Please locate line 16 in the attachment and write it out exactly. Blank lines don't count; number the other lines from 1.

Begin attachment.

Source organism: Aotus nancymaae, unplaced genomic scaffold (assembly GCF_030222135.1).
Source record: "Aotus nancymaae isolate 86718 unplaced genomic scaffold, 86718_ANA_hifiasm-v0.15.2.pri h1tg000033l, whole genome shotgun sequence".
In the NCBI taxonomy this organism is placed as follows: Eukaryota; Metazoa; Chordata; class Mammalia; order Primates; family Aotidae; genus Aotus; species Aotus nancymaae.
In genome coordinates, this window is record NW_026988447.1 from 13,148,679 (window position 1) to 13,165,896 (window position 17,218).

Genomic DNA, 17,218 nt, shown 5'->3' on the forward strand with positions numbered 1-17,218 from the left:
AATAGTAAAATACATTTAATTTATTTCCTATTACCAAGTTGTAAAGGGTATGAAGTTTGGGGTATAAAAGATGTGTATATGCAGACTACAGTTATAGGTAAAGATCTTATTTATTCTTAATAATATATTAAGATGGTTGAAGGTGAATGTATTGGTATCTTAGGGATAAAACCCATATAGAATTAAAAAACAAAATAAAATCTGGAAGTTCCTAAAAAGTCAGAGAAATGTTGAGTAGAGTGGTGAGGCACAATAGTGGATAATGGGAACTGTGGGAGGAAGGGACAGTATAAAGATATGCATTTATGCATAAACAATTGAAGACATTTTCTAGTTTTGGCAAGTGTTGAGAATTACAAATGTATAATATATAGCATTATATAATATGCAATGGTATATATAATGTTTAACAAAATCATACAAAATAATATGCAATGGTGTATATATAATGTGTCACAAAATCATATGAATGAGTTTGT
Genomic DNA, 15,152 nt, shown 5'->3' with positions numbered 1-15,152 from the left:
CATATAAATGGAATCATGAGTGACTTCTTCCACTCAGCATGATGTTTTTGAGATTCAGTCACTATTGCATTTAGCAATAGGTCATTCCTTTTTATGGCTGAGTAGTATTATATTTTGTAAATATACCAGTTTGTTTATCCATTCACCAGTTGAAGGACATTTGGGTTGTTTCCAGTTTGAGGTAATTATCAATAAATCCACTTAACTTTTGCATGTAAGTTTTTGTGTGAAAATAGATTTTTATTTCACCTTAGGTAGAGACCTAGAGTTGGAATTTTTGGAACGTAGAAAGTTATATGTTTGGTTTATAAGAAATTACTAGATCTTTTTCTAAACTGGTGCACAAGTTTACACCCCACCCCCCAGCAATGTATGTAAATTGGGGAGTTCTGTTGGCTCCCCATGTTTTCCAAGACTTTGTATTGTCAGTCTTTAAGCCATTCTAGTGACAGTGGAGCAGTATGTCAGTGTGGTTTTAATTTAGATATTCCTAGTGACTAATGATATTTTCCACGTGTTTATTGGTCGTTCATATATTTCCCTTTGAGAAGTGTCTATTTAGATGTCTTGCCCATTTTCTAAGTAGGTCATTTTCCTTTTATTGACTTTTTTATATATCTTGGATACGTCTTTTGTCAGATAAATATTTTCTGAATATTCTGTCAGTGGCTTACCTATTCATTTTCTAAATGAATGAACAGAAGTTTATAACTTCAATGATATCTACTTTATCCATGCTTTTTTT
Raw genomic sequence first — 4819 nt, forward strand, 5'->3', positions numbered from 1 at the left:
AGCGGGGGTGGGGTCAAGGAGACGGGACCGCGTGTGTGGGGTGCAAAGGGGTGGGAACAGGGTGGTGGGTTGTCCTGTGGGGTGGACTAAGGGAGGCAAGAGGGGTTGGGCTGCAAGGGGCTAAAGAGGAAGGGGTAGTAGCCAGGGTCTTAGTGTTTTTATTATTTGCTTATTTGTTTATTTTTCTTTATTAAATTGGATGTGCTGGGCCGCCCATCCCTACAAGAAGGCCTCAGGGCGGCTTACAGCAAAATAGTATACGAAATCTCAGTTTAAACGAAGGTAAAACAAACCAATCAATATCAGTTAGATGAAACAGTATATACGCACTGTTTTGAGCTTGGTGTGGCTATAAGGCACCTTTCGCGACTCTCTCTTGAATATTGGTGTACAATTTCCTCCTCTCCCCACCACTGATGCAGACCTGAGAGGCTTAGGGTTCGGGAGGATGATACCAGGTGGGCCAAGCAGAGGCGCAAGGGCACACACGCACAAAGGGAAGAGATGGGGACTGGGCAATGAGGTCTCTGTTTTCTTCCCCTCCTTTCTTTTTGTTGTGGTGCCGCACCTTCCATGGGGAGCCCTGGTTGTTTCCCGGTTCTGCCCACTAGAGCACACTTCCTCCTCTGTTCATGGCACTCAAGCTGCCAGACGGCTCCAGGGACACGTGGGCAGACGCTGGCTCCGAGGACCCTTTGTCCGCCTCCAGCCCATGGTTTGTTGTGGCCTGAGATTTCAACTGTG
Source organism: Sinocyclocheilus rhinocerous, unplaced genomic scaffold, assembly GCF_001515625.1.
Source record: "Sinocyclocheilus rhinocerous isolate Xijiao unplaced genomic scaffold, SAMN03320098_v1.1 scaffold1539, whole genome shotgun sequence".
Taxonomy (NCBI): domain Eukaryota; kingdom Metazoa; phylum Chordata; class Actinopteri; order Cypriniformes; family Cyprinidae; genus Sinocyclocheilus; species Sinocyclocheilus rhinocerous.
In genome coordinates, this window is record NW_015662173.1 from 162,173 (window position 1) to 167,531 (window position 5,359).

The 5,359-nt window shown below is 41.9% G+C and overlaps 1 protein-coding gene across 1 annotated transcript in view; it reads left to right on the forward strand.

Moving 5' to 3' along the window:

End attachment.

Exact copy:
Moving 5' to 3' along the window: